Research Overview

Understanding the evolution of the interstellar medium (ISM) has been a catalyst for my astrophysical career. My initial discovery that multiple supernovae were required to model the Local Hot Bubble (Smith et al. 2001a) led to a new approach to the analysis of X-ray spectra, and my interests further broadened as I then became an expert in X- ray spectroscopy and, in particular, the atomic physics required to extract physical parameters from spectra (Smith et al. 2001b). As this expertise applied generally – to research in abundances and turbulence in galaxy clusters, the chemical composition ofthe Galaxy, and the plasmas found in supernova remnants amongst others – it has led to collaborations working in nearly all areas of X-ray astronomy.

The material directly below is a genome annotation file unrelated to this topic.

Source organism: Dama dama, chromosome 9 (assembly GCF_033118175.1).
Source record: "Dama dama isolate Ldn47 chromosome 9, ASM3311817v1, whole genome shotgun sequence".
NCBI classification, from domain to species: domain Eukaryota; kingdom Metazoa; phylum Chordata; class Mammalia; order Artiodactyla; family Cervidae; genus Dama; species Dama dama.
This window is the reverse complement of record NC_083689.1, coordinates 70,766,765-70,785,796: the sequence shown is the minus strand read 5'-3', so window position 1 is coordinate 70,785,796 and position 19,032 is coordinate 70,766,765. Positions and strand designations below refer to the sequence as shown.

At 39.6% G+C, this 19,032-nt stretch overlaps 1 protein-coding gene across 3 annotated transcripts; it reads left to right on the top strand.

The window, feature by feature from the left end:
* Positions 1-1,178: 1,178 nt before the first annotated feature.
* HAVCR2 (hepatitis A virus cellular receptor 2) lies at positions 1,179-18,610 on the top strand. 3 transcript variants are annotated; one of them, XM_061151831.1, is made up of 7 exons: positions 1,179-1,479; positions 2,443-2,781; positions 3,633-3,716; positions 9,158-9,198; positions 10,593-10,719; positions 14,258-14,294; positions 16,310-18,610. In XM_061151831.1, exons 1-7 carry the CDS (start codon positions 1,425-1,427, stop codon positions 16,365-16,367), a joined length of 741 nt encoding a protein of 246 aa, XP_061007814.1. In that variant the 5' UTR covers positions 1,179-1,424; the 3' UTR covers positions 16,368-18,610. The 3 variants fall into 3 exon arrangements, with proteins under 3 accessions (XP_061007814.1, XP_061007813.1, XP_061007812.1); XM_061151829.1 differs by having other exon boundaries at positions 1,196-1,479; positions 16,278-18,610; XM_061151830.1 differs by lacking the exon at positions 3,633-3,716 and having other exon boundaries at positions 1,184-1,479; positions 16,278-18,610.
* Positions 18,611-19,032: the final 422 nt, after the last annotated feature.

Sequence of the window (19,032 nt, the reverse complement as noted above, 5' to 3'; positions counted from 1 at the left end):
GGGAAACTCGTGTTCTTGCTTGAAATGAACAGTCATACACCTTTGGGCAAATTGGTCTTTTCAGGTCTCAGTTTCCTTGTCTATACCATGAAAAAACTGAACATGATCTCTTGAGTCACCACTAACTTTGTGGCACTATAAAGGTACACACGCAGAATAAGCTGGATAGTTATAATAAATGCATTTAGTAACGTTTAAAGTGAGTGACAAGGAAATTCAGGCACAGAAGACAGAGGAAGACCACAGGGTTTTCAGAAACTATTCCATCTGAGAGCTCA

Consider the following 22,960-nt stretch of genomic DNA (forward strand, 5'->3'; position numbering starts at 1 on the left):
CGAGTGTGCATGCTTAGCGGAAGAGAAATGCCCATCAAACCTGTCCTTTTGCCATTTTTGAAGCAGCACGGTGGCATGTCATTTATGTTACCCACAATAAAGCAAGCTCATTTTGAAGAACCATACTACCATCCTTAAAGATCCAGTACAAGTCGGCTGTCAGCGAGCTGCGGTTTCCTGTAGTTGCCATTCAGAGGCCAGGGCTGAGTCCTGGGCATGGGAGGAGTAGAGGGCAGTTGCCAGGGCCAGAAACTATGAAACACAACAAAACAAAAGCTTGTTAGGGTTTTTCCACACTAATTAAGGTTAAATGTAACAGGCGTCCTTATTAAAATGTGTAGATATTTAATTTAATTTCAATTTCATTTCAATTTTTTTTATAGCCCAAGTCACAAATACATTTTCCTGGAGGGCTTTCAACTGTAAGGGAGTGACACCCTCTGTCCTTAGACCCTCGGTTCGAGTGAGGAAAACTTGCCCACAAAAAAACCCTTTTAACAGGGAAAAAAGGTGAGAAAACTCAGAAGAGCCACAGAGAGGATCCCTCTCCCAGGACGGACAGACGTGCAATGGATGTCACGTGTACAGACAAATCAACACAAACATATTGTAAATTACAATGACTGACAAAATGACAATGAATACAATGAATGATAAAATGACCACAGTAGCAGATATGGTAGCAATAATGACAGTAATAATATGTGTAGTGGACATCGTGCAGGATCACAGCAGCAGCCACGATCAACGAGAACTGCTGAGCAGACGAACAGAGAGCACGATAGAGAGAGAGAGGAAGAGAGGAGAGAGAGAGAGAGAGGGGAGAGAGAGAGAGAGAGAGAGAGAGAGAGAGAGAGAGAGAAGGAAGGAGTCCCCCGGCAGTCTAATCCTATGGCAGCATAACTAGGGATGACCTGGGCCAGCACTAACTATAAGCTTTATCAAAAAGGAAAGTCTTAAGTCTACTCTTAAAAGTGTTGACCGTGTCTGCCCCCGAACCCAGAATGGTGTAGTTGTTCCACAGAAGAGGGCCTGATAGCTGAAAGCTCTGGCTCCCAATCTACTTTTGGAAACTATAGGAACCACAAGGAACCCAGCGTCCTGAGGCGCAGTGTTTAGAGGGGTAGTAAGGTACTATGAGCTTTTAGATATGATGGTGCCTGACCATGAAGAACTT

In particular, I study the formation and composition of interstellar grains as revealed by X-ray scattering, the origin of the soft X-ray background, including both the local hot bubble and solar wind charge exchange, the origin of mixed- morphology supernova remnants from both observational and theoretical modeling, and ISM studies via absorption spectroscopy of X-ray binaries. I also work on other topics involving X-ray spectroscopy, including studying accretion processes in symbiotic stars and other compact sources.

I also now lead the development and maintenance of a collisional plasma code and atomic database called the AtomDB.

My general interests are as follows: